Energy giant AGL, Australia’s biggest climate polluter, has ditched its planned demerger, which Greenpeace Australia Pacific has labelled “one of the most bungled and misguided attempts at a corporate restructure in Australian history.

Glenn Walker, senior campaigner at Greenpeace Australia Pacific, said that the failure of AGL’s demerger is representative of the failure of vision of its leadership team.

“AGL’s humiliating demerger backflip has to go down as one of the most bungled and misguided attempts at a corporate restructure in Australian history. It should be a lesson for any company that failing to act seriously on climate carries serious consequences,” he said.

“Graeme Hunt and Peter Botten, the chief architects of this failure, have fallen on their coal-blackened swords. But the entire AGL board is culpable. They failed to listen to the huge number of investors voting for a climate resolution at its last AGM. They failed to understand the shifting political landscape towards climate action. They failed to keep up with competitors, or the shift of their biggest customer Rio Tinto towards renewables.”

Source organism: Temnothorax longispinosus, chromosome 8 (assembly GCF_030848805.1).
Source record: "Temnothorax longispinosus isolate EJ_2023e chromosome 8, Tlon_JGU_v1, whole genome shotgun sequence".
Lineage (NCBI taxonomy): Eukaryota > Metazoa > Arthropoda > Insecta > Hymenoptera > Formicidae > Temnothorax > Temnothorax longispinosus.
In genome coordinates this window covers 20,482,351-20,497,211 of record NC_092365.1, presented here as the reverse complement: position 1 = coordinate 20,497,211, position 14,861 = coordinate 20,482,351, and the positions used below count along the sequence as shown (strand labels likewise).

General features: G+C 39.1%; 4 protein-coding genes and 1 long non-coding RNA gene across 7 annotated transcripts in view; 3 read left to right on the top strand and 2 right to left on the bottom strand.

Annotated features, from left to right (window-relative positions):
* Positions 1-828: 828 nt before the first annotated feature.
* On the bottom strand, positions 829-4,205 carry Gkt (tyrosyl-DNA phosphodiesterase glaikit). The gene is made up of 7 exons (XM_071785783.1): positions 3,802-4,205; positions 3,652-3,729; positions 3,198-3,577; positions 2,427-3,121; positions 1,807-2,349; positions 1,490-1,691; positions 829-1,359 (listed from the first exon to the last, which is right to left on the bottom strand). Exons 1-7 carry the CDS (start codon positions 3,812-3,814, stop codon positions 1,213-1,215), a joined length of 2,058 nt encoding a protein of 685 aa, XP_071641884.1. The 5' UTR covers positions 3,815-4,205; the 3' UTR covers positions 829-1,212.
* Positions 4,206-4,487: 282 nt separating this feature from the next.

“After wasting well over $160 million of shareholders’ money on this dud demerger designed only to prolong the lifespan of polluting coal, the inexperienced members of AGL’s leadership team have got to go. The board that led Australia’s biggest energy utility to the point of ruin can’t be trusted with a strategic review of the company.” 

“AGL now needs a board made up of energy specialists to oversee its transition. Swift coal closure and a decisive energy transition will take AGL from Australia’s biggest climate polluter to a renewables leader.”

Loy Yang A is a brown coal fired thermal power station owned by AGL Energy in the La Trobe Valley in Victoria, Australia. It was commissioned in 1985 and is due to close by 2048, which is well beyond what scientists are calling for in order to prevent further catastrophic climate change (2030). AGL Energy is Australia’s single largest climate polluter.

AGL’s failed demerger would have seen the company split in two, with plans for its generation arm Accel Energy, to burn coal all the way through to the 2040s. The demerger plan has been under public fire from investors and climate experts, most notably tech billionaire Mike Cannon-Brookes, who earlier in the year attempted to take over AGL to replace its ageing coal-burning assets with renewables.

Cannon-Brookes is now AGL’s biggest single shareholder, and has proposed that two representatives from Grok Ventures, his private investment company, take a place on the AGL board, and an independent chair be appointed.